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Monday, November 26, 2007


Emperor Angelfish

The emperor angelfish, Pomacanthus imperator, is a species of marine angelfish. It is a reef-associated fish, native to the Indian and Pacific Oceans, from the Red Sea to Hawaii and the Austral Islands.

Juveniles are dark blue with electric blue and white rings; adults have yellow and blue stripes, with black around the eyes. It takes about four years for an emperor angelfish to acquire its adult colouring. They grow to 40 cm in length. Juvenile to adult transition may not fully occur in an aquarium.

Royal Angelfish

The royal angelfish, Pygoplites diacanthus, is a species of marine angelfish of the family Pomacanthidae, the only member of the genus Pygoplites. It is found in tropical Indo-Pacific oceans from Red Sea and East Africa to the Tuamoto Islands, north to Ryukyu and Ogasawara islands, south to the Great Barrier Reef and New Caledonia, at depths down to 48 m. Its length is up to 25 cm.

The royal angelfish occurs in coral-rich areas of lagoon and seaward reefs, often found in the vicinity of caves. It feeds on sponges and tunicates. It is solitary or in pairs, or in groups.

Coloration of the royal angelfish is sides with alternating dark-edged bluish white and orange stripes which narrow and angle backward in dorsal fin, the posterior portion of the dorsal fin black with close-set blue dots, the posterior portion of anal fin with alternating yellow and blue bands running parallel to body contour, and the caudal fin yellow. Juveniles have a large ocellated dark spot on the basal portion of the soft dorsal fin.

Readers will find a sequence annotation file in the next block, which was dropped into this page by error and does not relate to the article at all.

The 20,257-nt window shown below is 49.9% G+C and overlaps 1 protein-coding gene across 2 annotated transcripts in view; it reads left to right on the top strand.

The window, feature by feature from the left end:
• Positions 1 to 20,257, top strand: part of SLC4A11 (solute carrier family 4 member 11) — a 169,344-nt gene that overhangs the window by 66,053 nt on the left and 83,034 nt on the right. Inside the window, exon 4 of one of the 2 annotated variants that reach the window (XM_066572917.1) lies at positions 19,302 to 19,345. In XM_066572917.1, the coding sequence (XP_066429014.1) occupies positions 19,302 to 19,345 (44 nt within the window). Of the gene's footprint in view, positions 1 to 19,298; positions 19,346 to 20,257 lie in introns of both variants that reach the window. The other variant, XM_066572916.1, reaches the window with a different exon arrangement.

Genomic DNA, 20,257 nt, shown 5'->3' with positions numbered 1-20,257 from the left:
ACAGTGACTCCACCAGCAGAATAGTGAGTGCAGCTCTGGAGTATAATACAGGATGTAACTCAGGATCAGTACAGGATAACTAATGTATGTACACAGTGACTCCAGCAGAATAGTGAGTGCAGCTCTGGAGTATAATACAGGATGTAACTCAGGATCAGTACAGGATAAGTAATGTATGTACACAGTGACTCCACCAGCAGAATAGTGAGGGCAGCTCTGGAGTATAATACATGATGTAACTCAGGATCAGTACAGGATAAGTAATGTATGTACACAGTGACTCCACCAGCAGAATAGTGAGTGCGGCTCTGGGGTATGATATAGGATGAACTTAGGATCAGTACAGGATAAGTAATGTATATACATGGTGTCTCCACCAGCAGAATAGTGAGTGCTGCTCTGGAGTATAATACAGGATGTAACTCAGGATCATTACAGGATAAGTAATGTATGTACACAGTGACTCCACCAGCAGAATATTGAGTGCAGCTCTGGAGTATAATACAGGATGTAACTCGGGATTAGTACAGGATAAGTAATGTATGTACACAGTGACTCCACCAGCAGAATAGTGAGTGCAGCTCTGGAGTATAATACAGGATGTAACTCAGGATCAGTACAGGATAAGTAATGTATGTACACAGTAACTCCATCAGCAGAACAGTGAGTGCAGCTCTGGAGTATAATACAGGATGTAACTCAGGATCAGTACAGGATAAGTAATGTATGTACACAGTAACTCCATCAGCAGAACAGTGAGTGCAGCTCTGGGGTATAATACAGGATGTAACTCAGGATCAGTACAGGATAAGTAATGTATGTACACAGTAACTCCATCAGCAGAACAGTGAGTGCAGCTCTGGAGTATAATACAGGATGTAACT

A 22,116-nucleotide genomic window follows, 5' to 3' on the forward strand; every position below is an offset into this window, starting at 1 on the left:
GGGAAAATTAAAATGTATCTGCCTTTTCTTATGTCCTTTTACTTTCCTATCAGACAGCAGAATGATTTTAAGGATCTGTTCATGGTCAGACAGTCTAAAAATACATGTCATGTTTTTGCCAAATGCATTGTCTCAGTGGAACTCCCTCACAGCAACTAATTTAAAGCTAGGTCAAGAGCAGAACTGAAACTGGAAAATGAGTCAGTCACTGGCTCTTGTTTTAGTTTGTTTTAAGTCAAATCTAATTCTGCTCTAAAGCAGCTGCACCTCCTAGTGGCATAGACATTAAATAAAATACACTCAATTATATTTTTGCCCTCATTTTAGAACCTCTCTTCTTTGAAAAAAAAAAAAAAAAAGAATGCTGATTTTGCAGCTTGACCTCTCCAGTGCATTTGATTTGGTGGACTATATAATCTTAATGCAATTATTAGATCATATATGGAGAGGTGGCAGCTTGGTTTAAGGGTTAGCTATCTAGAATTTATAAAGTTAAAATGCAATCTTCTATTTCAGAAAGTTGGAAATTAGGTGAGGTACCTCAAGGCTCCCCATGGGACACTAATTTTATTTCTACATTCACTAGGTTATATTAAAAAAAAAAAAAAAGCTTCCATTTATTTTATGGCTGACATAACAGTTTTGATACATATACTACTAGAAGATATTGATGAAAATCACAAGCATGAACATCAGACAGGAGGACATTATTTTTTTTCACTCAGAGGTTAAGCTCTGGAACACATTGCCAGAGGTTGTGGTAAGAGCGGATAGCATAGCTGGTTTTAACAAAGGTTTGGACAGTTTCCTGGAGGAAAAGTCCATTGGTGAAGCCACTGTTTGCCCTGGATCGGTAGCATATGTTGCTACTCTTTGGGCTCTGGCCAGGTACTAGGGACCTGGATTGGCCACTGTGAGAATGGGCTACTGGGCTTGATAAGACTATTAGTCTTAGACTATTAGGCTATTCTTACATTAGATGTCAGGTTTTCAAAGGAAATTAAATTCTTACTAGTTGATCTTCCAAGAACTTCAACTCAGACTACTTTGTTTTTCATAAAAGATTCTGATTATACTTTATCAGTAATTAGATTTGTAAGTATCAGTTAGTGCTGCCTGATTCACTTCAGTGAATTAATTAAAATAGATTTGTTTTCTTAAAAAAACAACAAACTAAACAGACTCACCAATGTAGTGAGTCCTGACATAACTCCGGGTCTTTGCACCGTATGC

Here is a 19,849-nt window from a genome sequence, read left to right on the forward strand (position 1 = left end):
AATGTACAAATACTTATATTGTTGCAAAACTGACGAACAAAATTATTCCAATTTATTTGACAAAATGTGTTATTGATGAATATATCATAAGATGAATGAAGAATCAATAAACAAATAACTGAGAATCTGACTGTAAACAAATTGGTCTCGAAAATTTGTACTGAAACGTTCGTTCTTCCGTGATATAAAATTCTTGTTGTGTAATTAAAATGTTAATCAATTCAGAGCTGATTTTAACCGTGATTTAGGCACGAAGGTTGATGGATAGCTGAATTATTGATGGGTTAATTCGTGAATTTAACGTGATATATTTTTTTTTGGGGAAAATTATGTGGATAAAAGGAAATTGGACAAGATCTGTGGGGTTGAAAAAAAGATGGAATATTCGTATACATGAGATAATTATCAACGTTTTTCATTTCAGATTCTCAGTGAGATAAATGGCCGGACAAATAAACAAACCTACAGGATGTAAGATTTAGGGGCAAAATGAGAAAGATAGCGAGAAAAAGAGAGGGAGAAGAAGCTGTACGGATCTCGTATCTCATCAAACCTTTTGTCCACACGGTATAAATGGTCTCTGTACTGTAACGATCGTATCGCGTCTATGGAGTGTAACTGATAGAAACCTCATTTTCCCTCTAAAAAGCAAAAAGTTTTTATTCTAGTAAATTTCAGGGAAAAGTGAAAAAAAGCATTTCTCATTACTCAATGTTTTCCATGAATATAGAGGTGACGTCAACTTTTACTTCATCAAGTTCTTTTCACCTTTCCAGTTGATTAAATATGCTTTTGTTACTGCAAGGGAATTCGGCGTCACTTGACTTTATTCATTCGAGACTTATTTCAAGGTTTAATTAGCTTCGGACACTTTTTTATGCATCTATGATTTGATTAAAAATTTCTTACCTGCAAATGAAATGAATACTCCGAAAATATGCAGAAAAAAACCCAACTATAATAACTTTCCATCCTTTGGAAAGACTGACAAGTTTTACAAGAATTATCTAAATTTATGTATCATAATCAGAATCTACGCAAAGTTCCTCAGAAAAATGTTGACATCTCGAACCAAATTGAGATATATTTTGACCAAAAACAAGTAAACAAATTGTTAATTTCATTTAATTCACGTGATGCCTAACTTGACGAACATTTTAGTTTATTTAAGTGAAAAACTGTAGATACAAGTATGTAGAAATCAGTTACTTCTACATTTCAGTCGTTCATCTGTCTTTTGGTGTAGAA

Although it is frequently exported through the aquarium trade it rarely survives in the aquarium.

Usually specimens abused during shipment, more likely caught by drugging, will refuse to eat anything, including live fare.

However, given the right environment, specifically with smaller and docile tankmates like gobies and dwarf angels, it will start feeding within days when fed brine shrimp, brine shrimp plus flakes, and further progessing to regular frozen foods and a certain brand of cichlid pellets which this species seem to crave.

With a hostile environment with fellow large angels, puffers, and triggers, and certain clowns, it will almost certainly fail to acclimate and slowly die of starvation due to its shyness to start feeding.

Survivability of feeding specimens seem to equal to the other Pomacanthids.

Fresh water dips may be required to rid newly arrived specimens of flukes and ick which this species is especially prone to.

The prior myth that only yellow-bellied variations from Sri Lanka and the Red Sea will survive points to the fact that species from the Philippines and Indonesia are often abused when collected.

King Angelfish